UH West Oʻahu Instructor of Economics, Peiyong “Patricia” Yu, published an article titled, “Effects of Sex Offenders’ Residential Locations on Property Values using both Parametric and Semiparametric Models,” in peer-reviewed Atlantic Economic Journal on September 1.
The purpose of the study was to estimate the impact of sex offenders’ residential locations on the property values in Rochester, New York. In 1996, the federal government required states to pass legislation requiring public notification of personal information for sex offenders based on Megan’s Laws. In 2007, the Adam Walsh Child Protection and Safety Act was enacted, leading to the creation of the National Sex Offender Public Website, which shares sex offender information nationwide. With the data availability and the use of spatial hedonic model, Dr. Yu concluded that homeowners residing within 0.1 mile, between a 0.1 and 0.2 miles, and between a 0.2 and 0.3 mile radius of a nearby sex offender suffer about 7 percent, 6 percent, and 3 percent property value drops, respectively. These percentage changes translate into $4617, $3731, and $1897 reductions for the average-priced house in the sample, respectively. This negative impact dissipates beyond the 0.3 mile radius.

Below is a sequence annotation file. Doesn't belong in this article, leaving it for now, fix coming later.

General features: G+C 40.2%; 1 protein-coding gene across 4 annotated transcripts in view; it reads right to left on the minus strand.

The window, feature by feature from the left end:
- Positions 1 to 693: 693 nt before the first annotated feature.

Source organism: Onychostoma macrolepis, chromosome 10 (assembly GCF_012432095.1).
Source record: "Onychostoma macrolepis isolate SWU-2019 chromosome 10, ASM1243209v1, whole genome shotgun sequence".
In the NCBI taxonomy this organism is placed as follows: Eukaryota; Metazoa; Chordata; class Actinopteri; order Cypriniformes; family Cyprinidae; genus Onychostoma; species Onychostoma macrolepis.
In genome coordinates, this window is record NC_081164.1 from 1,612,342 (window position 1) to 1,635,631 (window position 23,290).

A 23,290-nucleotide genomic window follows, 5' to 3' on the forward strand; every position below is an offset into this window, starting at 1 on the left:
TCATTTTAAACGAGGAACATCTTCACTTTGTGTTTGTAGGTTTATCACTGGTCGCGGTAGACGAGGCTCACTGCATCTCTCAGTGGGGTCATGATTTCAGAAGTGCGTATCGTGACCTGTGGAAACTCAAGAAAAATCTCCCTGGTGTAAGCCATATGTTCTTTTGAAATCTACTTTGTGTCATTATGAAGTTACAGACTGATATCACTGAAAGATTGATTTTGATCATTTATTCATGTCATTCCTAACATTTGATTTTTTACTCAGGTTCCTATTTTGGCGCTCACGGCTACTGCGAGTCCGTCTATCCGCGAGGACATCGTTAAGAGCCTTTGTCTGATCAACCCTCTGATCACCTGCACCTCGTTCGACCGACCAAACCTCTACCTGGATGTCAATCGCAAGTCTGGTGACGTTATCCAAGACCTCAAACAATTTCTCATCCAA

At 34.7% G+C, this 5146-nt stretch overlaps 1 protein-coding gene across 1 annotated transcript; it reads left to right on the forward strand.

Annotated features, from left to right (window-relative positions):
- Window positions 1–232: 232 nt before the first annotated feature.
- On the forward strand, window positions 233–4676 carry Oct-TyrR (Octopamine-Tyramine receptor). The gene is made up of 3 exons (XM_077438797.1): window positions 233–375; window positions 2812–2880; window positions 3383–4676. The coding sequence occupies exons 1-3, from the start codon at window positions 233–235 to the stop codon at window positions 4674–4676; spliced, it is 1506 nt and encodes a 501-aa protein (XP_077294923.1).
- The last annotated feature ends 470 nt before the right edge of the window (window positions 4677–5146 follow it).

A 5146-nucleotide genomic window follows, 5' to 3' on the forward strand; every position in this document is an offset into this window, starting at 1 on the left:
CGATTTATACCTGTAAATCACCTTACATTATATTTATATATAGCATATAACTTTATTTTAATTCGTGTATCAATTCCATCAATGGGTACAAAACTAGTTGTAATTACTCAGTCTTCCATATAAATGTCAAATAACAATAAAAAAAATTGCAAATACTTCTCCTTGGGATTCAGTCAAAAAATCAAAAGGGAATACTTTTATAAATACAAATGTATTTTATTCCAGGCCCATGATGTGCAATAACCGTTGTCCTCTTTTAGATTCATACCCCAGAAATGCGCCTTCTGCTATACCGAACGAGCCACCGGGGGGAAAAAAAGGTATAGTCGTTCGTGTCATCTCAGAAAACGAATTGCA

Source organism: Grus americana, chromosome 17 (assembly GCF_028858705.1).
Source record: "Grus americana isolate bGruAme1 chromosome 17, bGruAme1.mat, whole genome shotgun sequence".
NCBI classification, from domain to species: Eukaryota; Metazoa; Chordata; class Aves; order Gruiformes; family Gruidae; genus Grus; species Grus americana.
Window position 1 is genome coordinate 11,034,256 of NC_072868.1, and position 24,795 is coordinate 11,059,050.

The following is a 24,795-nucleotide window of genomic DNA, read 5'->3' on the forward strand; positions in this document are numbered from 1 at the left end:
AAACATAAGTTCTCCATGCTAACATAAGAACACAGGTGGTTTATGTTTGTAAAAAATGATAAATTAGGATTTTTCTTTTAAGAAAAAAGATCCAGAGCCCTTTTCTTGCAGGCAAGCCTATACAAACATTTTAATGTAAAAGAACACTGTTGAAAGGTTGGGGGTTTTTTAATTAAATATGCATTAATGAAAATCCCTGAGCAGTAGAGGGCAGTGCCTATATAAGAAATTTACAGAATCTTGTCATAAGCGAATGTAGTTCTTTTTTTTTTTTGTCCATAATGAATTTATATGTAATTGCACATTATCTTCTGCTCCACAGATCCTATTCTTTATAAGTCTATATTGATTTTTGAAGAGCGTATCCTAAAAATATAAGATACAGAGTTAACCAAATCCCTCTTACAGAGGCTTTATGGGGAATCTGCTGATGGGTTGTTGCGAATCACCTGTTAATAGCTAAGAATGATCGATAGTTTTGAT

Dr. Peiyong “Patricia” Yu has a PhD in economics from Northern Illinois University. Her research focuses on regional economics, environmental economics, and urban economics.